Work: 1) An event meant to perpetuate a story line.
2) To make someone believe something.
Shoot: An event that presents a truth that seems to challenge or resist a story line.
Kayfabe: 1) The totality of story lines in wrestling.
2) Practices and conventions meant to keep pro wrestling’s secrets confidential.
Pop: Positive emotional intensity or crowd reaction.
Heat: Negative emotional intensity or negative crowd reaction.
Blow-off: Cathartic climax of a series of pop and heat events that closes a particular story line.
Getting Over: Achieving popularity with the crowd.
Heel: A wrestler that gets over by angering the crowd and generating heat.
Face: A wrestler that gets over by pleasing the crowd and making it pop.
Both Donald Trump and pro wrestling tell fantastical stories which are often difficult to reconcile with our everyday understanding of truth. From in-ring appearances to behind-the-scenes funding, Donald Trump also has a long and storied history with the professional wrestling business. It should not be surprising, then, that American politics increasingly resembles pro wrestling. But while our current political reality is actively converted into a stream of spectacularly marketable falsehoods and half-truths, pro wrestling fashions real truths out of apparent falsehoods and theatrical conceits. Now, it may be objected that while pro wrestling is fake, the consequences of the rise to power of a populist demagogue like Donald Trump could be catastrophically real. However, such an objection misses the point of pro wrestling. Even if pro wrestling isn’t real, what matters is that pro wrestling can be true.
A Google search will show that comparisons of Trump’s political campaign to pro wrestling are nothing new. However, they almost uniformly fail to take pro wrestling seriously enough to account for its narrative complexity. As an example, a recent article concluded that calling Donald Trump an “entertainer” in no way undermines his political legitimacy because, “this is as effective [as] running into the middle of the ring during WrestleMania and yelling: ‘This is all fake!’ You are correct, but you will not be received well.” This article’s conclusion is right but for the wrong reasons. It betrays an oversimplified understanding of the truth conditions unique to the narrative logics deployed and refined in the practice of pro wrestling. Such a reductive understanding of pro wrestling actually invites the hostility that it warns against and obscures what wrestling teaches us about how stories can construct a relationship to truth.
The wrestling audience is traversed by very different understandings of what truth looks like and where to find it. Just as some people really believe that Donald Trump would be the best presidential candidate, many people at any given wrestling match also believe that the struggle in the ring –or at least many aspects of it– is indeed real. Pro wrestling fandom is divided by a relationship to truth: some fans, known as “smart-marks,” are aware of possible narrative manipulation, while others, “marks,” are so fascinated by the sheer immediacy of the spectacle that they either don’t know or simply don’t care if what they see is “really” happening. Unlike naïve marks, smart-marks embrace pro wrestling’s basic conceit and derive enjoyment or advantage from their own knowing contribution to shaping and perpetuating the story being told (Ben Carson, who endorsed Trump shortly after dropping out of the race despite his previous, vehement opposition to Trump’s rhetoric, is following the opportunistic logic of the smart-mark). Marks, smart-marks, and non-fans alike all look for the truth of pro wrestling in different places, and wrestling is at its best when its narrative manages to fascinate all of these different gazes at once.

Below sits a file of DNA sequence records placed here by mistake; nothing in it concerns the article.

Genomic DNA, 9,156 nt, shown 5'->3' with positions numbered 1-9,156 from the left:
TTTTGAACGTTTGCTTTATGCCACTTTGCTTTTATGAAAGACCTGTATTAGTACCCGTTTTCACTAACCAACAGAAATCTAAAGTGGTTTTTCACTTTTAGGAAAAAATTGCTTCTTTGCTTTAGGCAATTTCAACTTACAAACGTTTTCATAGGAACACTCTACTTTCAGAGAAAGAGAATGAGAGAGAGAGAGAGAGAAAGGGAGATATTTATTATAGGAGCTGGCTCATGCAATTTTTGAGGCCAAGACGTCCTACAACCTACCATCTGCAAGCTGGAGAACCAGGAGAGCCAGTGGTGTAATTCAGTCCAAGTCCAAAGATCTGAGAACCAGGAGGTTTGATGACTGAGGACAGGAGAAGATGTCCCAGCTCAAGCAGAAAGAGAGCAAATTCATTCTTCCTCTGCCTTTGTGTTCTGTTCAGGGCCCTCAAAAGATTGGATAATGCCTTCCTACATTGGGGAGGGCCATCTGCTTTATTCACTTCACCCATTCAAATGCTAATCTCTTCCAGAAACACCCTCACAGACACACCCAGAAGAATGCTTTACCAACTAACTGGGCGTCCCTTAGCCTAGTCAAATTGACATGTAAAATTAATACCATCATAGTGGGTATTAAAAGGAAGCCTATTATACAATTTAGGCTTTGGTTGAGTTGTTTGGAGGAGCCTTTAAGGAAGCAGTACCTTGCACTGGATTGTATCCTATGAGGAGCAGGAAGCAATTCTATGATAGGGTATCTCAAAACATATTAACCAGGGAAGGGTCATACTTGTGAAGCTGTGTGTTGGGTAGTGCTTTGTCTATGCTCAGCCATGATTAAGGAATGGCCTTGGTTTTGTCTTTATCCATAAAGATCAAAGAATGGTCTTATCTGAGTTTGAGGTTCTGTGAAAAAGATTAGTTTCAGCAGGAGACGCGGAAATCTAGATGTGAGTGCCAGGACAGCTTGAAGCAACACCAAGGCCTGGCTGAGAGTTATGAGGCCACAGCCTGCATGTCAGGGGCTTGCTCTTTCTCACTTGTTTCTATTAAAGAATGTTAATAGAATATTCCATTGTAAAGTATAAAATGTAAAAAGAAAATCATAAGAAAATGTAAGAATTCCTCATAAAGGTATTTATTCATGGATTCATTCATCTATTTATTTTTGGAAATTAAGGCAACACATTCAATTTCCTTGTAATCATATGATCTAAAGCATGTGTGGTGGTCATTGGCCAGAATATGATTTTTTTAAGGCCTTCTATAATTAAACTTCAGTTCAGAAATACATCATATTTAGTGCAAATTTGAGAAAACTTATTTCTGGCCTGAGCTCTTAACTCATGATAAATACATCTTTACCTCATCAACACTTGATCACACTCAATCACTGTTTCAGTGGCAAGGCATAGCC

As evidenced by its vocabulary, the truth of pro wrestling depends on who tells the story and how it is told. There are three basic ways to describe an event in wrestling: “work,” “shoot,” and “worked shoot.” Rather than directly reflecting the truth of an event, dividing the truth of wrestling into a “work” or a ”shoot” instead posits a specific sort of relationship between an event and the dominant narrative meant to explain it. A “work” is an event coordinated with a dominant story line and decided upon in advance to ensure that a match or set of matches credibly arrives at a desired conclusion. A comparable version of this logic is also present in political pandering, especially when mannerisms and opinions are feigned in order to ensure a political advantage. Whenever Hillary Clinton adopts an ill-fitting southern accent to parrot Rev. James Cleveland, it is probably safe to assume that this is a work. These “worked” actions are the building blocks of the poetics of wrestling, and together they constitute the all-encompassing narrative totality known as “kayfabe” (from “confabulation”) or “the work.” A “shoot,” by contrast, is an action which seems to break with, defy, or threaten what kayfabe represents as the truth. A shoot event can be something as banal as making an inopportune insider reference on camera or being overheard discussing how to improvise the match by a poorly-placed ringside microphone. But shoots can also provoke a rupture with the narrative by being too real and causing a shock to the spectator. A broken nose or rib from a purposeful and ill-intentioned blow can ruin a story line and a wrestler’s career just as quickly as bad writing and unconvincing characters. And while it might seem easy to determine which events are “worked” in pro wrestling, figuring out just what might have been a shoot is far more difficult. This leads to a third, hybrid configuration of truth in wrestling: the “worked shoot.”